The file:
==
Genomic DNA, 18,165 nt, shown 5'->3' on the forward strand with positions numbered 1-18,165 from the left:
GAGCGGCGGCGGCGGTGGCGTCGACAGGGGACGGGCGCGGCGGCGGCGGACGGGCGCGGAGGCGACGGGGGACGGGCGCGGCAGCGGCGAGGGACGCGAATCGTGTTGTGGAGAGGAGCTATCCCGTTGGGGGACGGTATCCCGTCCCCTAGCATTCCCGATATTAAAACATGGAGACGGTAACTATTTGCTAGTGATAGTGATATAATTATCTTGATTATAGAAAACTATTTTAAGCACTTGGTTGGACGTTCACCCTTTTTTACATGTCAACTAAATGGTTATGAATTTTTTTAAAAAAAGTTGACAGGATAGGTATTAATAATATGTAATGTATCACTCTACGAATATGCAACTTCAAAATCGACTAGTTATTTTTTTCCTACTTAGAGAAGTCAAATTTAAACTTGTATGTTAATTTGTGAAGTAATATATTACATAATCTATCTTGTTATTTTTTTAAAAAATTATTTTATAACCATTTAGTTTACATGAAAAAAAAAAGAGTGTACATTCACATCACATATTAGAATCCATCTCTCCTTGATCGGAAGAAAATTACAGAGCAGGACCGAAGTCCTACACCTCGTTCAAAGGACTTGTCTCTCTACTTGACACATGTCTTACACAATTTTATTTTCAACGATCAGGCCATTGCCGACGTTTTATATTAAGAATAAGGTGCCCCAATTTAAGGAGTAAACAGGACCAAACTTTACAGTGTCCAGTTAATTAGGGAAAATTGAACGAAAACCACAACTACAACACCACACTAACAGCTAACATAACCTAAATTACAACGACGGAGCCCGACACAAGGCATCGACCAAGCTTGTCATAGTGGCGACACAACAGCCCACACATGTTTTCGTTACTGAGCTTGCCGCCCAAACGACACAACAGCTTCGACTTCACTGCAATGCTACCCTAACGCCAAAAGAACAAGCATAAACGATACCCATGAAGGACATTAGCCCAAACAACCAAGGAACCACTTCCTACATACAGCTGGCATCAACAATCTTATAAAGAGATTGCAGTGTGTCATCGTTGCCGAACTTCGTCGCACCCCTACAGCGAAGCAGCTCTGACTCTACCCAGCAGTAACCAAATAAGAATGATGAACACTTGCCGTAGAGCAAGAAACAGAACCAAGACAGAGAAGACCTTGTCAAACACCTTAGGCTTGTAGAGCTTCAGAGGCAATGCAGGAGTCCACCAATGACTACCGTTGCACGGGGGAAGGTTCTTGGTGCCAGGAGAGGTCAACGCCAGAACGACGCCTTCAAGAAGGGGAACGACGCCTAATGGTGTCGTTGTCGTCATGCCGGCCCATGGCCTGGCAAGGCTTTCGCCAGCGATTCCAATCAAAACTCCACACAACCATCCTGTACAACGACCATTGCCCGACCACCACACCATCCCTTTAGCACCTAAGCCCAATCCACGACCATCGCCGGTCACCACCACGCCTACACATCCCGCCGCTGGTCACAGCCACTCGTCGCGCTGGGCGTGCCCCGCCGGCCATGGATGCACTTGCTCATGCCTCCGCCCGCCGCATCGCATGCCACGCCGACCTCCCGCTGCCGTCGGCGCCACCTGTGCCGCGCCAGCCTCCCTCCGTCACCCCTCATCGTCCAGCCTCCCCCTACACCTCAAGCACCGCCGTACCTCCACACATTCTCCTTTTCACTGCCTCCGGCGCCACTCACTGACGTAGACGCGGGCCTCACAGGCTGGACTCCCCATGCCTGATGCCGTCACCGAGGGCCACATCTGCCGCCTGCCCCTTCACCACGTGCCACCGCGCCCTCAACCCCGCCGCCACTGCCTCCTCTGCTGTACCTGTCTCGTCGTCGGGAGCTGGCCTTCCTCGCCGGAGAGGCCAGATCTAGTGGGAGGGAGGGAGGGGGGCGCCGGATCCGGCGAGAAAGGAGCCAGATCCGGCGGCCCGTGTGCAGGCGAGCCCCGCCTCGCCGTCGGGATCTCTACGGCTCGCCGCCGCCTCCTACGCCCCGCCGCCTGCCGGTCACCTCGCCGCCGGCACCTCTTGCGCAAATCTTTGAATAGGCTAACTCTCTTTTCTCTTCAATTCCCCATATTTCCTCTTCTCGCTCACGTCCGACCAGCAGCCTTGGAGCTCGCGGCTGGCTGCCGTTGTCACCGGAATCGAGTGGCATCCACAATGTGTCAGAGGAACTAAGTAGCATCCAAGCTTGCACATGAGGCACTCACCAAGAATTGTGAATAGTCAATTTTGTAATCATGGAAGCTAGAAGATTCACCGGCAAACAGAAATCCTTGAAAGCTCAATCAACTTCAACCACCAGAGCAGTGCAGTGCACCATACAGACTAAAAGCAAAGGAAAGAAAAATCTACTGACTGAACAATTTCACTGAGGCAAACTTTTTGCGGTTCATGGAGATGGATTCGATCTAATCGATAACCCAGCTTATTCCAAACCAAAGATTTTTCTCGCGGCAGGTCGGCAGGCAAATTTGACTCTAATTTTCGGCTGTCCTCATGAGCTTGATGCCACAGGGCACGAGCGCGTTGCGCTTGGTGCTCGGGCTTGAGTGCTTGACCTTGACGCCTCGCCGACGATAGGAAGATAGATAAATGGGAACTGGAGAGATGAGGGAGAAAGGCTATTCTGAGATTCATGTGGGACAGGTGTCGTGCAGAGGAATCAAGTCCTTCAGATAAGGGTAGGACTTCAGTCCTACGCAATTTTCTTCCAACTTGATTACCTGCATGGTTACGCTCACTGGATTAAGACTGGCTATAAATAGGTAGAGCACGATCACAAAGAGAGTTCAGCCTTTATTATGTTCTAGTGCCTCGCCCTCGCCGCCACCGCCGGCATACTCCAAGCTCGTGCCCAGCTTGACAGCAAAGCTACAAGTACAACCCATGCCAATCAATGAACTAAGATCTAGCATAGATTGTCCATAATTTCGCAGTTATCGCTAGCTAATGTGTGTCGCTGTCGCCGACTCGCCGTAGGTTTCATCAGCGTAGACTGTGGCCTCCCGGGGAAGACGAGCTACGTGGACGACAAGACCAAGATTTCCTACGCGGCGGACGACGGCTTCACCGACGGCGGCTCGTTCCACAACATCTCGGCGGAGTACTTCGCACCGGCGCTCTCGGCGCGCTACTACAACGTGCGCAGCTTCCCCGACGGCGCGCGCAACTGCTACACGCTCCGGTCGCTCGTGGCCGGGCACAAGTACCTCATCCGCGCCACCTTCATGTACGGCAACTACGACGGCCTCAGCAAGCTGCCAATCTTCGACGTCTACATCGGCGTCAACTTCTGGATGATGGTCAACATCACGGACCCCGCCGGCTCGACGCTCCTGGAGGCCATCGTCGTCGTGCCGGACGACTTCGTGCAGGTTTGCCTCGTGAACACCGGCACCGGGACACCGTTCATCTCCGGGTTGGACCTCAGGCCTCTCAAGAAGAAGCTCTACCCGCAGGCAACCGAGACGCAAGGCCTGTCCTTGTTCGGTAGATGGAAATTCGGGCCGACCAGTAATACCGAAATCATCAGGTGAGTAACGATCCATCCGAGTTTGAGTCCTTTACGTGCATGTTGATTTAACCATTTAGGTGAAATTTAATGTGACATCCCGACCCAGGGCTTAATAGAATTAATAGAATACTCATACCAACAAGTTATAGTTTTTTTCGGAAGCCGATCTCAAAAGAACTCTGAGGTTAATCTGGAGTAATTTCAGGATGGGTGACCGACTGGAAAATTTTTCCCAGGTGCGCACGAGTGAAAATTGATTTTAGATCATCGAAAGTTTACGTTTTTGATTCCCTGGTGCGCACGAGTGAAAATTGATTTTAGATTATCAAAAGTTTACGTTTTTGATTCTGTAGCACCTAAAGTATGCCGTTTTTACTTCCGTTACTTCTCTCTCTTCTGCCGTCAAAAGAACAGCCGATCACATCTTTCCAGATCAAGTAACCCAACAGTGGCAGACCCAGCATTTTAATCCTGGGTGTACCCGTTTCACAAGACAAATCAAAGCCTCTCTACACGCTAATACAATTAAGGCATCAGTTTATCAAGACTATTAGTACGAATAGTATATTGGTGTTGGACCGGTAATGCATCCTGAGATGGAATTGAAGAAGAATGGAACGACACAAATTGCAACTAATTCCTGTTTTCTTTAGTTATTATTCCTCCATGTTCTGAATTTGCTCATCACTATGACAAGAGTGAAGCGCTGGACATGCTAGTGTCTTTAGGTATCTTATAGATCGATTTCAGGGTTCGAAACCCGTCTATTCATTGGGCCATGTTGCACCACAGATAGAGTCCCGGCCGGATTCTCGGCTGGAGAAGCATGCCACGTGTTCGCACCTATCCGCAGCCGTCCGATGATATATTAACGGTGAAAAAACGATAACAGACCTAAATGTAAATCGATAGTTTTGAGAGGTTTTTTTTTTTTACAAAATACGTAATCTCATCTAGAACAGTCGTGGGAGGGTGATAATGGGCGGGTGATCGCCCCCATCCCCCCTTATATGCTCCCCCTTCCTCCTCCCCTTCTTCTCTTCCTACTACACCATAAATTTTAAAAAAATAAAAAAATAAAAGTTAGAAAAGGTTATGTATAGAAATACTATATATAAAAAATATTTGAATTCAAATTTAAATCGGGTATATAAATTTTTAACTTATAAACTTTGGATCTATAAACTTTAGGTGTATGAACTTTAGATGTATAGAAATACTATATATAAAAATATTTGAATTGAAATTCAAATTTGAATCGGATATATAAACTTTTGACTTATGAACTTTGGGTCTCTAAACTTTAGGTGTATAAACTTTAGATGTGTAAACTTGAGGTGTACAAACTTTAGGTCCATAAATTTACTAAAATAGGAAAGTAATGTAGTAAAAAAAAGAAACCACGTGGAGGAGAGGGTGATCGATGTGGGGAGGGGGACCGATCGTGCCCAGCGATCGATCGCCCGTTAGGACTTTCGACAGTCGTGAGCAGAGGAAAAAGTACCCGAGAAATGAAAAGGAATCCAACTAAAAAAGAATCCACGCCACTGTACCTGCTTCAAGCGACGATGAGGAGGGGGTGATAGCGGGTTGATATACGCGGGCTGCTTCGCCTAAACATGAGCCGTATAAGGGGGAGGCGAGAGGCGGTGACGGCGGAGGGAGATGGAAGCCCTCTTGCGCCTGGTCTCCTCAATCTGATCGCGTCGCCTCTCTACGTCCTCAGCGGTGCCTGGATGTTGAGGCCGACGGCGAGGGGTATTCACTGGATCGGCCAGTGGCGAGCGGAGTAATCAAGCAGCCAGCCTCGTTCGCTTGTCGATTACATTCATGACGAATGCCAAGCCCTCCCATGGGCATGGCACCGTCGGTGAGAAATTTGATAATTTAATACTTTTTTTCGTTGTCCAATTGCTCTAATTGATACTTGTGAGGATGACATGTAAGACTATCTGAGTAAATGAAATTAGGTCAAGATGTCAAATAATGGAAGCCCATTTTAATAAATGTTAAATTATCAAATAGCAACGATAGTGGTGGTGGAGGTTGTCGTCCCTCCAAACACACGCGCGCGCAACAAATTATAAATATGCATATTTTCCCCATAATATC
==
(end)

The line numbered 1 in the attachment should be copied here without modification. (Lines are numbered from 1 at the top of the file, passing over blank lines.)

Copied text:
Genomic DNA, 18,165 nt, shown 5'->3' on the forward strand with positions numbered 1-18,165 from the left: